10/13 – Muenster

Saddled between university buildings Baracke stands as a small venue/bar amongst the local campus buildings. Unlike your typical university owned bar/venue that may be accessorized with sports colored foam hands beside a stuffed team mascot, Baracke proudly flies a flag of red and black. A non-to-shyly decated anarchist space partially funded by the university still bewilders me (Garrett), but then again I guess we've seen weirder stuff since we've been on this side of the sea.

We were immediately greeted with drinks and snacks (which also still bewilders me) before loading in in our newly patented Elway/All Aboard German efficient assembly line load in. A dinner soon served of pasta with a heavy satanic pasta sauce set us in a 30 minute coma. Luckily we were revived by the 150 people or so who made there way in before we went on.

The show totally ripped. A posse of a dozen German's went bazonkers to a point where they woah'd our opener A Song for Eric Solomon to Sing a good 8 measures into 3/4 Eleanor. The maddened crowd continued its debauchery dancing Baracke into a gross whirlpool of a sauna leaving our exit drenched and steaming in the light Muenster rain. Cooling off we were lead to a club where most of the staff of the venue worked afterward.

The club was not of the usual college downtown caliber. A dance floor stepped not to a regatonic kick and snare or the bass lined shrieks of dubstep but rather to the likes of The Bronx and The Menzingers. A room compiling of most of the same kids at the show flailed wildly as they tried to mash up an adrenaline riddled punk show and the thrusts of a mainstream club. We grabbed some drinks and tried to imitate our booty shaking slam dancing peers.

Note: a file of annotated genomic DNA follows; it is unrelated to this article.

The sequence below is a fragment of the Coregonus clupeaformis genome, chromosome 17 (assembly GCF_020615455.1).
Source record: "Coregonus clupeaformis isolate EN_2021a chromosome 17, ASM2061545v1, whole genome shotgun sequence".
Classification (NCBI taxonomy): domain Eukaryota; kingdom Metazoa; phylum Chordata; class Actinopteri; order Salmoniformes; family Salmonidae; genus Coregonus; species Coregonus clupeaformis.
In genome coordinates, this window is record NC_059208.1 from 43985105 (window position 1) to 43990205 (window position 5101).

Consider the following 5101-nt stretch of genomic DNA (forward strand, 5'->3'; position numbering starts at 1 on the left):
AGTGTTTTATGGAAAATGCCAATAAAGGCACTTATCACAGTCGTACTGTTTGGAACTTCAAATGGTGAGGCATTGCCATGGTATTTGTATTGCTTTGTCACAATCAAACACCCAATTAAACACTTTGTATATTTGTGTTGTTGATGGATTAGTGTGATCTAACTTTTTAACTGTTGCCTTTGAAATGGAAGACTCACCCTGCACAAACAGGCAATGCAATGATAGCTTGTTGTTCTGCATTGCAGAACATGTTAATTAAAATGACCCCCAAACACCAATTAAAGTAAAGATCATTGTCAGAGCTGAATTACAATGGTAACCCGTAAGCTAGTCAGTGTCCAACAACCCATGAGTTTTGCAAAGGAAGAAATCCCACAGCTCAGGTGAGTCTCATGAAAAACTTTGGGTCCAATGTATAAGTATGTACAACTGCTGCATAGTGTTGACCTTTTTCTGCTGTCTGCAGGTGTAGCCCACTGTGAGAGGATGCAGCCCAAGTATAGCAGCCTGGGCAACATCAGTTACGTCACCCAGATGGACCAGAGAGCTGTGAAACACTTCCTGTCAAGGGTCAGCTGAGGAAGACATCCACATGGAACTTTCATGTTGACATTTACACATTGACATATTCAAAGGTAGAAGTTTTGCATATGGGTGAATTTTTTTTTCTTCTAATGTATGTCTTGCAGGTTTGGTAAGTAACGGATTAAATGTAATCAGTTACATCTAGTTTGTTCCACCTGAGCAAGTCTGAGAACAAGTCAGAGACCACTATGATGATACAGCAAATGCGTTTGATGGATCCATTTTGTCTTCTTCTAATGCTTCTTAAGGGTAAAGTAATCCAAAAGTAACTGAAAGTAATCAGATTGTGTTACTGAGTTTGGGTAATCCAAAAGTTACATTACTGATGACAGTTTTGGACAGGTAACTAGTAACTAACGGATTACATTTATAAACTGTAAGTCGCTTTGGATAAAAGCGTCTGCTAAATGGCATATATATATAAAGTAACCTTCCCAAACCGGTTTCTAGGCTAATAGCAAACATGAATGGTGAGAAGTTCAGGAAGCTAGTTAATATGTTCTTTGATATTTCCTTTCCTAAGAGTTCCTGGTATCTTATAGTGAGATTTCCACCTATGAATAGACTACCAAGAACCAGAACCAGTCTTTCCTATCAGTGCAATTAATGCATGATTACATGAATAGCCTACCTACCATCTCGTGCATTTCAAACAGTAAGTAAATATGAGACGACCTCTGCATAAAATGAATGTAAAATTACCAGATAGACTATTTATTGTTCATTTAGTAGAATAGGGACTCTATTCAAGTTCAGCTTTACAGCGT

Later on in the night most people who still had an inkling of cognitive capacity went home while I stayed at the club and let loose some dance moves I learned from my rave days (which consists of only one move I learned from My Brother and Me). I grew a bit disenchanted finding the last twelve dudes circled around the last three girls (what did I expect I guess) and tried ton find my way home. I fancy walked my way out the door and down a street I must have circled the blocks of for 45 minutes before I realized I had gone the opposite direction when I left the club. Finally finding the apartment and it turning out to be locked I sat on the doorstep phoneless and drunk hoping some tenant would come home at 4:30am and not assume I was some creepy serial killing drunk. Eventually I met back up with the promoter/DJ-guru Flo back at the club walked home with my DJ savior and passed out.

10/14 – Heerlen

After parting with the darling Munster promoter Flo, we drove across the west-German countryside bound for Heerlen and our first ever show in Holland. The show was at a place called De Plu, which is an enormous office-building-turned-squat near to the city center. We loaded up 4 flights of stairs into the show space and set about drinking some cheep beer called Beer bier, eating delicious vegan chili, and exploring the bowels of the immense building. A handful of the buildings 20-something residents were hanging out in the venue along with 2 paying guests and the other bands, one of which was the fantastic Low Derive from Italy, who rock in a Copyrights kind of way. The crowd was a little sparse (totally sparse) and the show was a bit of a bummer, and it ended at 6:30pm or something crazy, so we used the remainder of the day to relish in the Netherlands' legendary soft-drug fare, throw empty beer bottles through the ceiling tiles of one of the more wrecked rooms of the squat, and wander around the random carnival set up in the square across the street from the venue. We ended the evening passing out on random filthy mattresses scattered about the freezing cold back room of the venue.

10/15 – Mainz